Branding or Problem Solving? What do Your Customers Care About?

Branding or Problem Solving? What do Your Customers Care About?

What’s your definition of success? Do you want to be rich, or do you want to be famous?

Personal promotion is much more expensive and less income producing than finding the needs of your client and meeting those needs. Self-promotion (branding) is difficult, costly and time consuming.

It’s much faster to meet someone’s needs than to build a brand.

Welcome to the New Marketing.

Today’s strategy – tell customers what you can do to solve their problem. Stand out from the competition by filling a need.

McDonalds is not hamburgers, but fast, consistent, clean, inexpensive. Nike is not tennis shoes, but attitude. FedEx is not delivery, but absolutely, positively, dependability. These companies don’t focus on their product, but create an experience, fulfill an emotional need. Starbucks doesn’t sell coffee, they sell an experience.

First rule? Don’t focus on yourself, not at first, anyway. Better to focus on building relationships with potential customers rather than trying to create a brand that everyone recognizes. People are far more interested in themselves than in you. They don’t care about your name, your pet, or your logo. Their only interest in you is what you can do for them.

Focus on your clients; their needs, their wants, their desires. This is what will hook them and make them your customer. Determine what you can offer to meet clients’ needs and market that.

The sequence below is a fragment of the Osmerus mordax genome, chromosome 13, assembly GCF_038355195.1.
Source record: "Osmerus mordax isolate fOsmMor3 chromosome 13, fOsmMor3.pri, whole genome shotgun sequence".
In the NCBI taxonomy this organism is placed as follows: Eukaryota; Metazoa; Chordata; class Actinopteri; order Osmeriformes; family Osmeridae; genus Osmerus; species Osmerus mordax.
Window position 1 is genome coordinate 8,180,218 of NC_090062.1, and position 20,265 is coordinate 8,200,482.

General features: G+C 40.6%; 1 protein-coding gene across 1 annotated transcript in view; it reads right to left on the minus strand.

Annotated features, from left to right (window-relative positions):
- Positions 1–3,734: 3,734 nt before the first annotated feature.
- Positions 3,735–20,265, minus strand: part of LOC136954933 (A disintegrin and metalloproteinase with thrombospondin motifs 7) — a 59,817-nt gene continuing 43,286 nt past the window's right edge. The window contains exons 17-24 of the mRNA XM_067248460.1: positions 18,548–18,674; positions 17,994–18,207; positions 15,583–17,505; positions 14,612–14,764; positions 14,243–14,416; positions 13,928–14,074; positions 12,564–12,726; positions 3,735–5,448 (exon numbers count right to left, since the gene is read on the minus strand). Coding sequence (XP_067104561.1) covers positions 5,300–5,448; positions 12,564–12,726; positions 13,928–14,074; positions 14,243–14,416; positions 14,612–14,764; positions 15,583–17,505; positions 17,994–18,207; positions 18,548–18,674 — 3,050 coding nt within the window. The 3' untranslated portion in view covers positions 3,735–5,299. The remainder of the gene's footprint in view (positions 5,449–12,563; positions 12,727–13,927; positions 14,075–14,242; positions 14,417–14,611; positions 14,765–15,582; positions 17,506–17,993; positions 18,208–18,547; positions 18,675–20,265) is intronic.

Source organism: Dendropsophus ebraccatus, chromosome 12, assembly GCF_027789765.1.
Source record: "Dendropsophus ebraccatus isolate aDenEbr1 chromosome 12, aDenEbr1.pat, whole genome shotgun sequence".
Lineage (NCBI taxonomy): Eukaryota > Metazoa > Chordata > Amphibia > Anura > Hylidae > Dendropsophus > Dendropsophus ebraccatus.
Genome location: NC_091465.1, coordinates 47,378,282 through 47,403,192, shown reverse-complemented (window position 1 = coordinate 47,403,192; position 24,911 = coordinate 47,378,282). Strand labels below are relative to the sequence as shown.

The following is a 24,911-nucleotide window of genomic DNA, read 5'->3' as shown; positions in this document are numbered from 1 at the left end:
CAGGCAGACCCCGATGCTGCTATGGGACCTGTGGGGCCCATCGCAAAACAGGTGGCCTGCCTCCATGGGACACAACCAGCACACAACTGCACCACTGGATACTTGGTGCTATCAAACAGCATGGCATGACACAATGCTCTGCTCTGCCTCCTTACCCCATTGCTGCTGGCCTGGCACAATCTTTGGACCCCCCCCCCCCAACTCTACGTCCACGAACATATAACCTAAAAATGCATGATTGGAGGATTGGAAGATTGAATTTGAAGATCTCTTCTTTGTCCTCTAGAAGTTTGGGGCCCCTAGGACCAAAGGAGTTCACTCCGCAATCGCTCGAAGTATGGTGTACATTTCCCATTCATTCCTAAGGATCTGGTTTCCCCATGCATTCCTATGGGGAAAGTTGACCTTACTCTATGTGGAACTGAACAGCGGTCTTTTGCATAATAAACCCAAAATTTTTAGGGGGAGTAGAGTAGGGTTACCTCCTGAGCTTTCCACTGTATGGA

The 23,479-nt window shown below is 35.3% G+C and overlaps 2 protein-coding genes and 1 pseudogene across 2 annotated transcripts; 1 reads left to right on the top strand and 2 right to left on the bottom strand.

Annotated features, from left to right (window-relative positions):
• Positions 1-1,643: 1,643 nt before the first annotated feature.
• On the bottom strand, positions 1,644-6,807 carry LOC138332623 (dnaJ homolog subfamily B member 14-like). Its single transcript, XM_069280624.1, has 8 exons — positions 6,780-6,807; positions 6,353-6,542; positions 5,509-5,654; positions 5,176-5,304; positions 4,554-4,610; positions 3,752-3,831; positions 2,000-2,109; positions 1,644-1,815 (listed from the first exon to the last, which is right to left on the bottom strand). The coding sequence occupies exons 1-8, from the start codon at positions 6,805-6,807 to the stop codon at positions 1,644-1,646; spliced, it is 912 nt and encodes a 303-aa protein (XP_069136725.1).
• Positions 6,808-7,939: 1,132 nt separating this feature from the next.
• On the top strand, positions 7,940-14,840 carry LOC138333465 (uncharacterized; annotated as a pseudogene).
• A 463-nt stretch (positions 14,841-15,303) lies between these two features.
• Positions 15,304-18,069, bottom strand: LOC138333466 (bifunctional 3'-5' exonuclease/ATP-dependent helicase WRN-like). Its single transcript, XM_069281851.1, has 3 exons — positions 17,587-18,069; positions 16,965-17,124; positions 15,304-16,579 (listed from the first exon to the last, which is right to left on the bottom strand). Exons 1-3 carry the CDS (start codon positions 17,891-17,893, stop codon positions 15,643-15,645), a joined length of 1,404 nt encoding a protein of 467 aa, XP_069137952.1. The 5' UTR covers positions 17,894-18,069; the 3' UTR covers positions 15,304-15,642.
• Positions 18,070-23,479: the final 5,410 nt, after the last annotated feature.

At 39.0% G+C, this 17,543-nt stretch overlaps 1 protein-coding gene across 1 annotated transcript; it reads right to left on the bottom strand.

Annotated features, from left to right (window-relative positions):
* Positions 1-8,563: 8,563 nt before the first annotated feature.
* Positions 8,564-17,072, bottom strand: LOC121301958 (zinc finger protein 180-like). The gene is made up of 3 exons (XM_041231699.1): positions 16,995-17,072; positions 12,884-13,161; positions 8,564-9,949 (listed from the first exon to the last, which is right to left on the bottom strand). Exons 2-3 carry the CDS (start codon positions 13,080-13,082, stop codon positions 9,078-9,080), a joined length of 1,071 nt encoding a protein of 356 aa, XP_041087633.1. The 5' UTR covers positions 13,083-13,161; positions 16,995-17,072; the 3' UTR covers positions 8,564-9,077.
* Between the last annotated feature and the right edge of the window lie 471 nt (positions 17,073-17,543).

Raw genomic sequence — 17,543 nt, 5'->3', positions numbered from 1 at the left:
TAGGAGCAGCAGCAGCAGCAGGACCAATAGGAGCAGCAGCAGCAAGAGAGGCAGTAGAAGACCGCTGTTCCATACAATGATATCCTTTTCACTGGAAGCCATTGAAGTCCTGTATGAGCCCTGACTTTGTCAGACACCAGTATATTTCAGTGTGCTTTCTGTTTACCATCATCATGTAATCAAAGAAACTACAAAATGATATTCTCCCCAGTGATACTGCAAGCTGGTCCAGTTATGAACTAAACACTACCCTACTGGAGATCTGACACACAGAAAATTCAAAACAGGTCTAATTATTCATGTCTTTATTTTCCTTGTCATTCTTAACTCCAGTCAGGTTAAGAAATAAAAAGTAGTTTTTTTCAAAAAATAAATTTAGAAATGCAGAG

Here’s something to focus on when creating your marketing: Statistics show that, at any given time, 3% of your prospects are currently in the market to buy your product or service and looking right now to get it. Another 6-7% are open to it, but not currently looking. The other 90% are divided into three nearly equal categories: (a) not really thinking about it now (b) think they’re not interested – but might be if you did a good job at presenting it to them… and (c) KNOW they’re not interested.

How much business are you leaving behind by not peaking the interest of those 30% (b) who might be interested if you did a good job presenting it to them?

Where is your marketing focus?

Read Your Own Marketing. How many times do you say “I” or “we.” If you rewrite your marketing to say “I” no more than once, how does that change your message?

Remember, the best marketing is never about you; it is not personal promotion. Don’t work to get your prospects to know you – work to get to know them. Then present an offer that motivates them to take action.

26,000 new products and brands are introduced every year. What does your marketing say?

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2 Comments

  1. Makes an easy, fascinating study of your own marketing! Sometimes it’s hard to read what we’ve said in our own writing.

    Thanks for the comment!

  2. I love this: “How many times do you say “I” or “we.” If you rewrite your marketing to say “I” no more than once, how does that change your message?” This is a powerful exercise that can lead to impactful changes in the way your message is received.

    Thanks for a relevant discussion, Karen.

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